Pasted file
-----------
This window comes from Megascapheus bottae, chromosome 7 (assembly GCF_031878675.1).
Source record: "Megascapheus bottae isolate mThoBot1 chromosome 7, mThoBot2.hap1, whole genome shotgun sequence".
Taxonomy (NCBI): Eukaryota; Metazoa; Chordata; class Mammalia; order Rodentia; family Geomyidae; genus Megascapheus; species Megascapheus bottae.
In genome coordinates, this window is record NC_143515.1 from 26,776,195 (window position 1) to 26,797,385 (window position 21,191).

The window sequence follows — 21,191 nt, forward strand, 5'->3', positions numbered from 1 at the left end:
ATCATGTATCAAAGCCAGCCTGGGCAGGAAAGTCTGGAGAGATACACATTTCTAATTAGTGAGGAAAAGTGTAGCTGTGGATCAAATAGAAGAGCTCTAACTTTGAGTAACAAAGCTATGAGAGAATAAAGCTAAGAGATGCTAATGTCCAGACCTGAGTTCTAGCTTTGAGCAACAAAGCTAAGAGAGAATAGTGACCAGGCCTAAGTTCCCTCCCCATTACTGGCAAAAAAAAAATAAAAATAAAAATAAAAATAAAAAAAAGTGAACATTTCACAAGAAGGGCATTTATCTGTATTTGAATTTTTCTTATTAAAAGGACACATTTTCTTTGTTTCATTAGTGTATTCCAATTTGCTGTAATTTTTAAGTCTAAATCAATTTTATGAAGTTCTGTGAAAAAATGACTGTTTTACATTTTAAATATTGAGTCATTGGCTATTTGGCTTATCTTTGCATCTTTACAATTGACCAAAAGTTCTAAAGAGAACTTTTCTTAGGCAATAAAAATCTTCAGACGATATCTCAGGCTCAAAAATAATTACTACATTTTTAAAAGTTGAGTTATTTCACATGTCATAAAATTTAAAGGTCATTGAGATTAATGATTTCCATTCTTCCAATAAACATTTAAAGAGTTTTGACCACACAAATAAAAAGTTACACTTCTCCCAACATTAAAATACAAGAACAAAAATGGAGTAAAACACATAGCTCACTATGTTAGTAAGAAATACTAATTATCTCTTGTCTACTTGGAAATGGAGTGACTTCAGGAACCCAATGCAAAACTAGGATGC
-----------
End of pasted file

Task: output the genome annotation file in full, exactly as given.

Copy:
This window comes from Megascapheus bottae, chromosome 7 (assembly GCF_031878675.1).
Source record: "Megascapheus bottae isolate mThoBot1 chromosome 7, mThoBot2.hap1, whole genome shotgun sequence".
Taxonomy (NCBI): Eukaryota; Metazoa; Chordata; class Mammalia; order Rodentia; family Geomyidae; genus Megascapheus; species Megascapheus bottae.
In genome coordinates, this window is record NC_143515.1 from 26,776,195 (window position 1) to 26,797,385 (window position 21,191).

The window sequence follows — 21,191 nt, forward strand, 5'->3', positions numbered from 1 at the left end:
ATCATGTATCAAAGCCAGCCTGGGCAGGAAAGTCTGGAGAGATACACATTTCTAATTAGTGAGGAAAAGTGTAGCTGTGGATCAAATAGAAGAGCTCTAACTTTGAGTAACAAAGCTATGAGAGAATAAAGCTAAGAGATGCTAATGTCCAGACCTGAGTTCTAGCTTTGAGCAACAAAGCTAAGAGAGAATAGTGACCAGGCCTAAGTTCCCTCCCCATTACTGGCAAAAAAAAAATAAAAATAAAAATAAAAATAAAAAAAAGTGAACATTTCACAAGAAGGGCATTTATCTGTATTTGAATTTTTCTTATTAAAAGGACACATTTTCTTTGTTTCATTAGTGTATTCCAATTTGCTGTAATTTTTAAGTCTAAATCAATTTTATGAAGTTCTGTGAAAAAATGACTGTTTTACATTTTAAATATTGAGTCATTGGCTATTTGGCTTATCTTTGCATCTTTACAATTGACCAAAAGTTCTAAAGAGAACTTTTCTTAGGCAATAAAAATCTTCAGACGATATCTCAGGCTCAAAAATAATTACTACATTTTTAAAAGTTGAGTTATTTCACATGTCATAAAATTTAAAGGTCATTGAGATTAATGATTTCCATTCTTCCAATAAACATTTAAAGAGTTTTGACCACACAAATAAAAAGTTACACTTCTCCCAACATTAAAATACAAGAACAAAAATGGAGTAAAACACATAGCTCACTATGTTAGTAAGAAATACTAATTATCTCTTGTCTACTTGGAAATGGAGTGACTTCAGGAACCCAATGCAAAACTAGGATGC